Efficient Silence from a Giant: SilverStone Heligon HE02 Processor Cooler Review

With almost a kilogram of aluminum and copper SilverStone designed a new cooler, which copes with an overclocked six-core processor without any fans at all! Please, meet the new SilverStone Heligon HE02.

by Sergey Lepilov
02/17/2013 | 10:44 AM

With almost a kilogram of aluminum and copper SilverStone designed a new cooler, which copes with an overclocked six-core processor without any fans at all! Please, meet the new SilverStone Heligon HE02.

 

There’s nothing new about the idea to cool a CPU with little or no noise at all. Many major brands offered or offer still silent cooling solutions. The Japanese firm Scythe has the gigantic Orochi and the Susanoo. Under the Thermalright brand we can see the old-time favorite HR-02 as well as its successor Macho. Cooler Master, on its part, offers the Hyper Z600 whereas Noctua's flagship NH-D14 and some other models are perfectly suited for passive mode, too. Zalman, Thermaltake and Titan seem to be the only brands that have not tried to develop passive coolers.

And today we’ve got a new product of this kind. It goes under the name of SilverStone Heligon HE02 (SST-HE02).

Technical Specifications and Recommended Pricing

The technical specifications and recommended pricing of the new SilverStone cooler are summed up in the following table:

Packaging and Accessories

SilverStone’s cardboard packaging resembles Thermalright products but the sides of the box are dark brown.

Moreover, this packaging is more informative, providing exhaustive data about the cooler on its sides.

 

It is reliable too because the heatsink is fixed in pieces of foam rubber while the accessories are contained in an individual flat box.

The accessories include a universal back-plate, a retention plate, two pairs of steel supports, four wire brackets to fasten fans, a user guide, screws and spacers with plastic bushings, and thermal grease:

So, we have everything necessary to quickly mount the Heligon HE02 onto any modern platform. Like nearly every other computer component on this planet, the cooler is manufactured in China. It costs a substantial $65 and comes with a 1-year warranty.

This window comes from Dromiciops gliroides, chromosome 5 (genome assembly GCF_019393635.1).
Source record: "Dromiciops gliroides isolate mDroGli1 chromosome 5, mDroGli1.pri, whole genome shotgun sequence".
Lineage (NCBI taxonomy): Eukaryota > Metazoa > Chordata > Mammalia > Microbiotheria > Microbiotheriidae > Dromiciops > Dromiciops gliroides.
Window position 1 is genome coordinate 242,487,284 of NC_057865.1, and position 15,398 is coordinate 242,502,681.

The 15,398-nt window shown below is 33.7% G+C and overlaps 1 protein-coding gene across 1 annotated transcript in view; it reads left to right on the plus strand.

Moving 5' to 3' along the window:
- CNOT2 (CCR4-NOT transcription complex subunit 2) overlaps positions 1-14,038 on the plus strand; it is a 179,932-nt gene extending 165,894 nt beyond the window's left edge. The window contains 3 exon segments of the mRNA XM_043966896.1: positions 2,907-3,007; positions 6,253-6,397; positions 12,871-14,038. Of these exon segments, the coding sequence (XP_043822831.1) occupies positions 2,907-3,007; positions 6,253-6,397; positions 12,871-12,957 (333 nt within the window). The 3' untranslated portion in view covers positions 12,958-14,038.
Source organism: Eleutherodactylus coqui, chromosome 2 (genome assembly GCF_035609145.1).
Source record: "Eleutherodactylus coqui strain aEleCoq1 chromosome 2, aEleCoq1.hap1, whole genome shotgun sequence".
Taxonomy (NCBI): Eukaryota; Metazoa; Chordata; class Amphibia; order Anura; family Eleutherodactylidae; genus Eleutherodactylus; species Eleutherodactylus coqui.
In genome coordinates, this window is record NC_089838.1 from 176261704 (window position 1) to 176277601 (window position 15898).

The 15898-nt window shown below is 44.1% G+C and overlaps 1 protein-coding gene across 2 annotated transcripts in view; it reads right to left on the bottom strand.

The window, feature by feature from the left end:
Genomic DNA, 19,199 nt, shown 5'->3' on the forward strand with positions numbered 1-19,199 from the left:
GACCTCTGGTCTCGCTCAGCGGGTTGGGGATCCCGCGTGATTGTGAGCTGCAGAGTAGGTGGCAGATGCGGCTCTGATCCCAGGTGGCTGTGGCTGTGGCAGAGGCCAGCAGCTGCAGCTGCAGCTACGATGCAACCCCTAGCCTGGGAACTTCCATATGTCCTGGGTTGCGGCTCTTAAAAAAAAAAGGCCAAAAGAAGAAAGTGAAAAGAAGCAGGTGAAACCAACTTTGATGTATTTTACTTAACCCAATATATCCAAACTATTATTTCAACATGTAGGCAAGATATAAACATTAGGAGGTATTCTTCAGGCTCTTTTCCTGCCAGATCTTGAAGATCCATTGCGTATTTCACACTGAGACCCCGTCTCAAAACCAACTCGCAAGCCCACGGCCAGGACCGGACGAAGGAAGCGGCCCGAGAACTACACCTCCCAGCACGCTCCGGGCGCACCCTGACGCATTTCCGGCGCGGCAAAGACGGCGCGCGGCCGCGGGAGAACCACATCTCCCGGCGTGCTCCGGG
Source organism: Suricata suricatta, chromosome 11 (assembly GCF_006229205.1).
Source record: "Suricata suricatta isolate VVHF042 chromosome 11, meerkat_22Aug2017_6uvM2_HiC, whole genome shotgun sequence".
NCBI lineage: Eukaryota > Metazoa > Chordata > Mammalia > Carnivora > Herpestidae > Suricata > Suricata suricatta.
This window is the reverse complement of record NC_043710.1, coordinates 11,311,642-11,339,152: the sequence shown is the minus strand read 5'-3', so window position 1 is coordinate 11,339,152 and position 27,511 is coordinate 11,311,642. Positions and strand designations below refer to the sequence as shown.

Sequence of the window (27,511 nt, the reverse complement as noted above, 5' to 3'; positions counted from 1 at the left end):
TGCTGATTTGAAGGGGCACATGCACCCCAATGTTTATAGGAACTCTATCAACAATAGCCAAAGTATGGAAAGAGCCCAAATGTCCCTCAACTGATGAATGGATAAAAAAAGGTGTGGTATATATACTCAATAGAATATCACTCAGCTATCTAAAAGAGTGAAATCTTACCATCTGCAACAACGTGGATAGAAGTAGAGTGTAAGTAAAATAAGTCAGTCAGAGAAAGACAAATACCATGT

Design and Functionality

First of all, we must note that the SilverStone Heligon HE02 is a very large CPU heatsink. It is 170 mm wide, 130 mm thick and 160 mm tall. This giant of a cooler is intricately shaped:

 

 

Despite the immense dimensions, the heatsink weighs only 990 grams according to its specs (and 971 grams according to our digital scales). That’s not much as today’s CPU coolers go. We’ve seen heavier ones.

The heatsink is based on six copper heat pipes, 6 millimeters in diameter. The pipes carry aluminum fins that are 0.5 mm thick and 3.5 mm apart from each other.

 

The increased spacing between the fins can be seen in every fanless cooler as it contributes to more efficient heat transfer by means of natural convection.

That’s also the reason why the heatsink fins are shaped so unusually, arousing associations with SpongeBob SquarePants.

 

We should also take note of how the pipes go through the fins. SilverStone engineers decided to put the hottest pipes as far apart as possible to improve the cooler’s performance.

To improve it even further, the pipes are soldered to the fins as well as to the base:

The nickel-plated copper base is at least 2 mm thick beneath the pipes.

The 42x38mm contact spot doesn’t seem to be finished perfectly, but it is ideally smooth to the touch.

As opposed to Thermalright heatsinks, our sample of the SilverStone Heligon HE02 has a concave base.

 

We were pleased with the thermal grease imprint this cooler left on our LGA2011 CPU that has a convex heat-spreader. We had never seen such a perfect picture before:

 

Hopefully, this means perfect passive cooling, too. Let’s check this out.

Compatibility and Installation